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Educating the world one tourist at a time

Michael Allen shares his one-of-a-kind knowledge of Whistler’s black bears



By Alison Taylor

Gone are the days of hundred-hour weeks spent in the bush alongside black bears.

For more than a decade Michael Allen spent his summers with the bears, quietly watching them eat and sleep, mate and fight, play and run. He became a self-taught expert in the field, a fount of intimate knowledge about the habits and traits of the local bear population.

He never realized there would be so much demand for that knowledge. The small word-of-mouth bear tours, which began at Whistler-Blackcomb in 2000, have grown more than 400 per cent in the last seven years.

“The last 14 years, all that information, I mean, what better way to use that information than through outreach and education,” said Allen.

The tours are part of a new global wave of pure ecotourism — a form of triple bottom line business that builds social value by employing a local guide, environmental value by promoting the protection of natural ecosystems, and economic value by capturing the fastest growing, and most lucrative sector, of the tourism market.

“Each year we put more effort into it,” said Arthur DeJong Whistler-Blackcomb’s manager of mountain planning and environmental resources. “This is a type of program, because of our sensitivity to bears, we really wanted to take our time, take very small steps. So it is grassroots, it still is grassroots but I would expect it to incrementally grow well into the next decade.”

Part of the charm of the tours, which cost $189 per person, is Allen himself.

“He’s so connected to bears that our guests quickly see that connection and are deeply intrigued,” added DeJong.

Allen admits it’s ironic for someone who is more at home watching Jeanie and Marisa munch on huckleberries than sitting down to a fancy dinner party, that he should be spending more and more time with people and less with the bears he knows by name.

Take Jeanie for example.

Allen has studied Whistler Mountain’s dominant female black bear since 1996. He knows that she had two cubs in 1997 and one died.

He knows that she has had four litters in the past 10 years, giving birth to seven cubs in total. Some of those cubs, like Juniper, born in 2004, have now bred too. Allen is waiting to see if Juniper will emerge from her den this year with a cub or two of her own.

And he knows that Jeanie gets bothered by the popularity of the bike park, which overlaps her territory, so much so that sometimes she crosses the highway to the Whistler Golf Course to graze in relative peace.

That’s just Jeanie adapting to her changing environment.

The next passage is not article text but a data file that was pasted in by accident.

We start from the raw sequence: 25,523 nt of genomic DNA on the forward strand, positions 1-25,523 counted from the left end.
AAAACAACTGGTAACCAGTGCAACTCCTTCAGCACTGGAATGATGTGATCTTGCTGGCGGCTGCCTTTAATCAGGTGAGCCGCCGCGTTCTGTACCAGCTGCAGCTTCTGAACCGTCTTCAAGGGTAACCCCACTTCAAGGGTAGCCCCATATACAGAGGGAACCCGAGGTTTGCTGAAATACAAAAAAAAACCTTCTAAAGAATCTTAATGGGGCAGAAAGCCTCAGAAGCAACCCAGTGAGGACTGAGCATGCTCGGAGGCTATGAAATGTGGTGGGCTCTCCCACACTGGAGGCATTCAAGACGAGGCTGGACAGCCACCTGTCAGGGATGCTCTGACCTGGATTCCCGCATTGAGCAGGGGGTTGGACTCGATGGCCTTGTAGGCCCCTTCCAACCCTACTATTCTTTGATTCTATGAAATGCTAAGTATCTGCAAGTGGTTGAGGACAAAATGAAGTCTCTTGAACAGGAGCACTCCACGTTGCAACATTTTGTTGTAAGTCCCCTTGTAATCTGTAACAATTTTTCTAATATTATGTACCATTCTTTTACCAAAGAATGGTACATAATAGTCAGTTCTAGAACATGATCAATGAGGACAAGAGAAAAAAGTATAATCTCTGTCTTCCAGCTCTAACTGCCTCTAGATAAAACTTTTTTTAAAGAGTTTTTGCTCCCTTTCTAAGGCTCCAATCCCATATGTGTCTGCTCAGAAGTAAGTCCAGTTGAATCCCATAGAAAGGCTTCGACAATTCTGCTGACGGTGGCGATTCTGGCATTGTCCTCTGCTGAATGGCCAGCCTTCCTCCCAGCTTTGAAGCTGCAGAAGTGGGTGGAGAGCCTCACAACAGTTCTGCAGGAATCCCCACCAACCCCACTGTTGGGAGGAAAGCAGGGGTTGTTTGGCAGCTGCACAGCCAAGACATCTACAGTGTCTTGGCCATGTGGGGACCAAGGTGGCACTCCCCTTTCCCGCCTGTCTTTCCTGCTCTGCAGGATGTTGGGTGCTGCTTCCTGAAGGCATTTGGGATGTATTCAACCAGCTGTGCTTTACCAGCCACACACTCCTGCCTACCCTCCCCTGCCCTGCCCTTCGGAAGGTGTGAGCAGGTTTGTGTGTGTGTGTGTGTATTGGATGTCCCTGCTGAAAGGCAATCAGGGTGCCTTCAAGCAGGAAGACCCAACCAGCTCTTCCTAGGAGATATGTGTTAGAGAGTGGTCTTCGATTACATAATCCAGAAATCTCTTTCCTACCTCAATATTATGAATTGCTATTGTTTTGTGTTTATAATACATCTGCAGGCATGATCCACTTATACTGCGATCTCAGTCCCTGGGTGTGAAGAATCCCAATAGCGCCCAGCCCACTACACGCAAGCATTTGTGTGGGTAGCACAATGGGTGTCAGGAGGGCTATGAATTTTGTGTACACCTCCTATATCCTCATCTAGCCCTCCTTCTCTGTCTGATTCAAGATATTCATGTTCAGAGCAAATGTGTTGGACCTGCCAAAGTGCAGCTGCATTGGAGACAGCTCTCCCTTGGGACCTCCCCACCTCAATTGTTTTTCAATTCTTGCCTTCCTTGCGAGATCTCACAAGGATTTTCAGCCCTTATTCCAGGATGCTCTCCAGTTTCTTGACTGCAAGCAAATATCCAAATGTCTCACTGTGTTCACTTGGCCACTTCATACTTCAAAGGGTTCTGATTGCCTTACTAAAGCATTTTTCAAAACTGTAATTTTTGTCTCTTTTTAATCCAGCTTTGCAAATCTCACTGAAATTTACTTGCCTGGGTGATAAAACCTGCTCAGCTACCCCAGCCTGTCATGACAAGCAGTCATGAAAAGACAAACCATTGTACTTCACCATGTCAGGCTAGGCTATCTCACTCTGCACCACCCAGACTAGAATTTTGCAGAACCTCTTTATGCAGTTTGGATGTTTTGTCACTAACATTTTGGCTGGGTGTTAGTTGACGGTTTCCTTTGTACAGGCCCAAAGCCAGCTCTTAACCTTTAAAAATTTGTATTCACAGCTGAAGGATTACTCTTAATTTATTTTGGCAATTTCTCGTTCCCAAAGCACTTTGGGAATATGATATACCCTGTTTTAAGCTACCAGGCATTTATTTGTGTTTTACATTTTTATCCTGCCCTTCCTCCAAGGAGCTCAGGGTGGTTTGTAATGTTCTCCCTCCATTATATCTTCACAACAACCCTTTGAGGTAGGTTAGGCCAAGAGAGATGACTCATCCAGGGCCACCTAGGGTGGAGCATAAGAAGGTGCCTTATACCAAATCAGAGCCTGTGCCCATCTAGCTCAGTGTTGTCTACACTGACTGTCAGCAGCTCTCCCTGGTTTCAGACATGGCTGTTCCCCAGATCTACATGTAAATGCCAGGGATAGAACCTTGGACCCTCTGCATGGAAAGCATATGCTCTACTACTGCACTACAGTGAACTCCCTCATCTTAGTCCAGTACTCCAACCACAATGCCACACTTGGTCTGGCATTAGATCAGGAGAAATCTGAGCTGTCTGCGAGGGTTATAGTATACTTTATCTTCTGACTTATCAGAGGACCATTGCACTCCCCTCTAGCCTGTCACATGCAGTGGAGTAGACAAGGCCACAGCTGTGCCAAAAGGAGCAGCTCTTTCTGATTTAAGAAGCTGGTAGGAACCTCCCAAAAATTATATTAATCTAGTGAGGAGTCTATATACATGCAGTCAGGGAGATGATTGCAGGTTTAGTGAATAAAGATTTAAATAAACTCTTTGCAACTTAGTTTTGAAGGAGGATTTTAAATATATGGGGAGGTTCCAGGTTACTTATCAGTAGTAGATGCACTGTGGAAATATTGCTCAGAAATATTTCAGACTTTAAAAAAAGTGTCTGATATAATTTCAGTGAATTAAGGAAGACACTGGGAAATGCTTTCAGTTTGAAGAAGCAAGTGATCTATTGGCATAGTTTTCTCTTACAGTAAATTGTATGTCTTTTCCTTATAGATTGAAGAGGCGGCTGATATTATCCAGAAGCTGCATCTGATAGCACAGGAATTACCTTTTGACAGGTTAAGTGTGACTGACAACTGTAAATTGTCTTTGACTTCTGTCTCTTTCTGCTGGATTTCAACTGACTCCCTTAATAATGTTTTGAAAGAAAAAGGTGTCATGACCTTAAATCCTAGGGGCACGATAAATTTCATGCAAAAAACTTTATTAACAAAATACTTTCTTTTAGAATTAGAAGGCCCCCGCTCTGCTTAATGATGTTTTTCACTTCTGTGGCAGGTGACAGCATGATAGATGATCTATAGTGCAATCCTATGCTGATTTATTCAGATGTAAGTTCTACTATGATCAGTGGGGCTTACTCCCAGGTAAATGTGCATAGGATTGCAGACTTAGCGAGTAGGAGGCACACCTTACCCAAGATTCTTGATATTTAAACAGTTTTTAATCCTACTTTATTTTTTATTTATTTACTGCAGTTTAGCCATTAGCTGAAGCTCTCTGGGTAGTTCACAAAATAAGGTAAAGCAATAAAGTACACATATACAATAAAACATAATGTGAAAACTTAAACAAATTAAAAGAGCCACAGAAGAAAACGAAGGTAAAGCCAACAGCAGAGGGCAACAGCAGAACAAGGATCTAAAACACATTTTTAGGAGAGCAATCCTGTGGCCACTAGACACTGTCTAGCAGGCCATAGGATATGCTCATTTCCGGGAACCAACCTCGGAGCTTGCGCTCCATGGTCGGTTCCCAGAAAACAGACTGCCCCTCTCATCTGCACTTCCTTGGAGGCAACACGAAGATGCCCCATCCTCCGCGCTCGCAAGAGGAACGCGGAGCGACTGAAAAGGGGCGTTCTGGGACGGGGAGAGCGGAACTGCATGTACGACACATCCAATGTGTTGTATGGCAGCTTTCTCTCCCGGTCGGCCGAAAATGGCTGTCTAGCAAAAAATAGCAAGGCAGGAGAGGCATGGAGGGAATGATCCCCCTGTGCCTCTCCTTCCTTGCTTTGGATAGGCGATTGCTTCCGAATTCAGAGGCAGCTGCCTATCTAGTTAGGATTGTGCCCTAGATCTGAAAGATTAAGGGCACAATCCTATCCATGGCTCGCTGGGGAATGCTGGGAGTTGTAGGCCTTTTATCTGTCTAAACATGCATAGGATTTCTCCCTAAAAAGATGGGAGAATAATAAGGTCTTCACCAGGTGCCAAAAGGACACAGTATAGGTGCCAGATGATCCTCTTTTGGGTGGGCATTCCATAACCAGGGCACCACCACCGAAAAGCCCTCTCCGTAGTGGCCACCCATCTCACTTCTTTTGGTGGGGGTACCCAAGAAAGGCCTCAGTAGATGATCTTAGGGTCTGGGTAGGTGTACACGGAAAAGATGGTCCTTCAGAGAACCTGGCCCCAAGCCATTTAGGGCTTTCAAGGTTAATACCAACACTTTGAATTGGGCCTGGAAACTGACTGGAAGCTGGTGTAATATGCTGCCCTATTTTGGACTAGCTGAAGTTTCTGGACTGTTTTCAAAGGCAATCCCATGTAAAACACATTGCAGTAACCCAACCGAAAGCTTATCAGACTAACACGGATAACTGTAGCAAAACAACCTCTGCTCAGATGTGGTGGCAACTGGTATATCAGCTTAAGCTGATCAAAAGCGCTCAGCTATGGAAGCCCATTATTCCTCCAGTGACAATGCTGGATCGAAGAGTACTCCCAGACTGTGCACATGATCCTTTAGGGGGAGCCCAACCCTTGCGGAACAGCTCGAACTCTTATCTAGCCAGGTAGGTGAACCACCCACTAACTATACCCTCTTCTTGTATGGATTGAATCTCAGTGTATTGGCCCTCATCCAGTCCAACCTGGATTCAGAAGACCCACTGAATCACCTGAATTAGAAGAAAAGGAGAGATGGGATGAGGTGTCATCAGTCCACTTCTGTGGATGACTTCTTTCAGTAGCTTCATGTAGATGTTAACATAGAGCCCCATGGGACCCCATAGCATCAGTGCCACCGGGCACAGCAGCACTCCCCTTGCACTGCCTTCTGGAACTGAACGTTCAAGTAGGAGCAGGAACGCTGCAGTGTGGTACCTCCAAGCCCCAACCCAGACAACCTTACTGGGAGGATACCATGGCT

Black bears, Allen has come to learn, have a remarkable ability to adapt to their ever-changing world.

Nowhere is that more evident than at a ski area.

The bear tours take place on busy Whistler Mountain, where thousands of mountain bikers hurtle down the hill throughout the summer, where Olympic organizers are preparing runs for the alpine competitions, where Whistler-Blackcomb works to improve its product with new chairlifts and gondolas.

“It’s not your typical wildlife viewing operation that you would see in a real remote setting,” admitted Allen. “But what it teaches people is it teaches them almost a new age bear, a bear that has learned to adapt and live in a rapidly changing environment that Whistler is and has been since the mid-90s.”

The very nature of a ski operation, with its wide swathes of cleared land, is the most fundamental change for the black bear, allowing the animal to come out of the forest to a wide open space.

On the mountain, as on the golf courses, the bears find a smorgasbord of enhanced natural food, and so, they adapt to eating in the open space.

“In a way, the ski area has created an outdoor classroom or arena for you to see bears so why not take advantage of that, make something good of that?” asked Allen.

And while it means that he has less time for solo excursions into the forest, the tours give Allen the perfect opportunity to monitor and record the resident mountain bears in a systematic way.

He is compiling a bear identification program by photographing the bears.

“I’m out there teaching people about bears full time and this is what I do as a profession,” he said.

With an ironic smile he admits: “For not really being a people person, it’s kind of funny the job I ended up having.”

The bear tours begin again on May 15.

As he has for the past several years Michael Allen will write a bear column for Pique Newsmagazine, updating the community on the activities of black bears throughout the summer.